I really do wish him the best of luck with that. But it's hard to be optimistic. As Adams himself points out, the original architects of the expanded international anti-genocide principles back in 2001 -- known as the "Responsibility to Protect," or R2P -- foresaw that it would be extremely hard to against mass atrocities in cases where U.N. Security Council members were opposed to acting. That, of course, is exactly what's now come to pass in the case of Syria.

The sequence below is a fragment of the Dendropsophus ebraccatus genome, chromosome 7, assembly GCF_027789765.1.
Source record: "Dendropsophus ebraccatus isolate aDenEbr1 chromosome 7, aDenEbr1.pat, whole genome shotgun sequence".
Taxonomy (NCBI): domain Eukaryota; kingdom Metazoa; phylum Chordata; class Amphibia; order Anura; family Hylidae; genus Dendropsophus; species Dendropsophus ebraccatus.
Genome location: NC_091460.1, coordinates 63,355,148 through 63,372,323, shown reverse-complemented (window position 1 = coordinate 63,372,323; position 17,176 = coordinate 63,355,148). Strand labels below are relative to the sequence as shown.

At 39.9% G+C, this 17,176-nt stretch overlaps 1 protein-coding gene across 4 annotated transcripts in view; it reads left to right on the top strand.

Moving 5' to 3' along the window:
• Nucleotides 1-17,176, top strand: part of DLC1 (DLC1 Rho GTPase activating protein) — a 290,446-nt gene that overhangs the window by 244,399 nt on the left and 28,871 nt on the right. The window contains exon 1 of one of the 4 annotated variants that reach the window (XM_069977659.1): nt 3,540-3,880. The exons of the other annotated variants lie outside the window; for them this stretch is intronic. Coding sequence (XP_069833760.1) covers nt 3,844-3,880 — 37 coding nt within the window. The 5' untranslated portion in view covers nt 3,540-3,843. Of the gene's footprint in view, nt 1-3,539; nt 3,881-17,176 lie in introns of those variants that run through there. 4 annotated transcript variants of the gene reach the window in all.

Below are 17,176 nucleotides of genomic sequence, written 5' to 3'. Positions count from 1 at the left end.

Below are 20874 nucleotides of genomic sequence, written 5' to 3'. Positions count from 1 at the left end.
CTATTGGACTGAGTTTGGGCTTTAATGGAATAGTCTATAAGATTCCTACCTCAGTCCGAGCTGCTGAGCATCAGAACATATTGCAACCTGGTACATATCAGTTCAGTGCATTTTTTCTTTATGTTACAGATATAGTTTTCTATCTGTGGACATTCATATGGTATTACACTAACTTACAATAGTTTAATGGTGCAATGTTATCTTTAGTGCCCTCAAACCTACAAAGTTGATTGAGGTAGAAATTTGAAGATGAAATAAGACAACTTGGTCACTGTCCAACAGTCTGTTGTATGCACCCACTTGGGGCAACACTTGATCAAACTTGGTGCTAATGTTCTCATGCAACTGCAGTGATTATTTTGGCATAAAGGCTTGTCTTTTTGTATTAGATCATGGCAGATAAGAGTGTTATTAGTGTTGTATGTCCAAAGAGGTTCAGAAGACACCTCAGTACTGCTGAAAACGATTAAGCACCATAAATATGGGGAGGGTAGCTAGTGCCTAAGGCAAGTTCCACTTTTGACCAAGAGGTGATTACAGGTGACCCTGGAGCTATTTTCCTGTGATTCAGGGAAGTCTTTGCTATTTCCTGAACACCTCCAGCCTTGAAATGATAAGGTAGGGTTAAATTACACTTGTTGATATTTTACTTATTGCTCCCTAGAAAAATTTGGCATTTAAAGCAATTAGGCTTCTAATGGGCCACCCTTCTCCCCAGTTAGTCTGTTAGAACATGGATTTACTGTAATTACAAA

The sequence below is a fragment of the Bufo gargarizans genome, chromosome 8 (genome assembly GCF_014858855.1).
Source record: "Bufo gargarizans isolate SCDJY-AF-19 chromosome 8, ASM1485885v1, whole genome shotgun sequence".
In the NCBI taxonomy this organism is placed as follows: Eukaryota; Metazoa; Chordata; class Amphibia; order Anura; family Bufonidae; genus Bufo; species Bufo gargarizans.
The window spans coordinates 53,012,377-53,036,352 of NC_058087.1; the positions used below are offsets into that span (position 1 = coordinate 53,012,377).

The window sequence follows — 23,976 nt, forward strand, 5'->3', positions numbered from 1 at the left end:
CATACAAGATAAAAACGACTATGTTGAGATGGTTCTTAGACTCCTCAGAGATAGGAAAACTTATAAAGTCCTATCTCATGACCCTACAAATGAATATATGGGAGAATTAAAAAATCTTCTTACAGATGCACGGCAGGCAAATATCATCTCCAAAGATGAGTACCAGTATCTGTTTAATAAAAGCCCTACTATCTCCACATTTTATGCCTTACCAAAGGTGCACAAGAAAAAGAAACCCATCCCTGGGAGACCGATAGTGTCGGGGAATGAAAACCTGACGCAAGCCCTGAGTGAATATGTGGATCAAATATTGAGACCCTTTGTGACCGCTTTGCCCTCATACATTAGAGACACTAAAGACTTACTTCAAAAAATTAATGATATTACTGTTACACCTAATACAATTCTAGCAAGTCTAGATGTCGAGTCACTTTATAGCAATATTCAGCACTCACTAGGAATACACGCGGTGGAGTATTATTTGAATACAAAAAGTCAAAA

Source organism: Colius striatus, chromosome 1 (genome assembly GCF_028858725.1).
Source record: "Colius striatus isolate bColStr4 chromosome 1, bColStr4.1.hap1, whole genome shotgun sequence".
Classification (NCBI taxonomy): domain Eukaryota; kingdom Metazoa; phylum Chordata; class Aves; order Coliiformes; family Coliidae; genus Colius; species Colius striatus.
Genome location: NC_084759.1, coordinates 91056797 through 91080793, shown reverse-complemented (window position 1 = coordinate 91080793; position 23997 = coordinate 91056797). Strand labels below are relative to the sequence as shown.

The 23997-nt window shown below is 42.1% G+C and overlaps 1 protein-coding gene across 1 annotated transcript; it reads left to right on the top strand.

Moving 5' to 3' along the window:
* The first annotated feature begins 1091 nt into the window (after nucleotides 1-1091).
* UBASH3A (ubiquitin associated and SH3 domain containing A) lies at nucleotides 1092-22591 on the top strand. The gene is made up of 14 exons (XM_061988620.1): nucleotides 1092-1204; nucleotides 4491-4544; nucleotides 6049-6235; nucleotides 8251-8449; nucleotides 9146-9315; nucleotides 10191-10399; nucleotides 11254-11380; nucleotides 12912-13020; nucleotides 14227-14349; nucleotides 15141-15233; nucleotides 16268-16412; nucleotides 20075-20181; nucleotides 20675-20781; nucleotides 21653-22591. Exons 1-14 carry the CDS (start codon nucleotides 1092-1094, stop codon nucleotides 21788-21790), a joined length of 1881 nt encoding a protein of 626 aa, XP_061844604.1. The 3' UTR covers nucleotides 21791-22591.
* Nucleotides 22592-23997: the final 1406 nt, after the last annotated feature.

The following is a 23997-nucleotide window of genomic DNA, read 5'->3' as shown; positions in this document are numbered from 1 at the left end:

In any case, it's time to acknowledge that one consequence of the international community's failure to press for stronger action in the past is that it leaves us ill-equipped to make the case for preventing the revenge killings that are likely to come. Let's hope that the Syrian rebels have the wisdom to see the rationale for restraint as the war enters its next phase. They certainly have little cause to listen to our advice.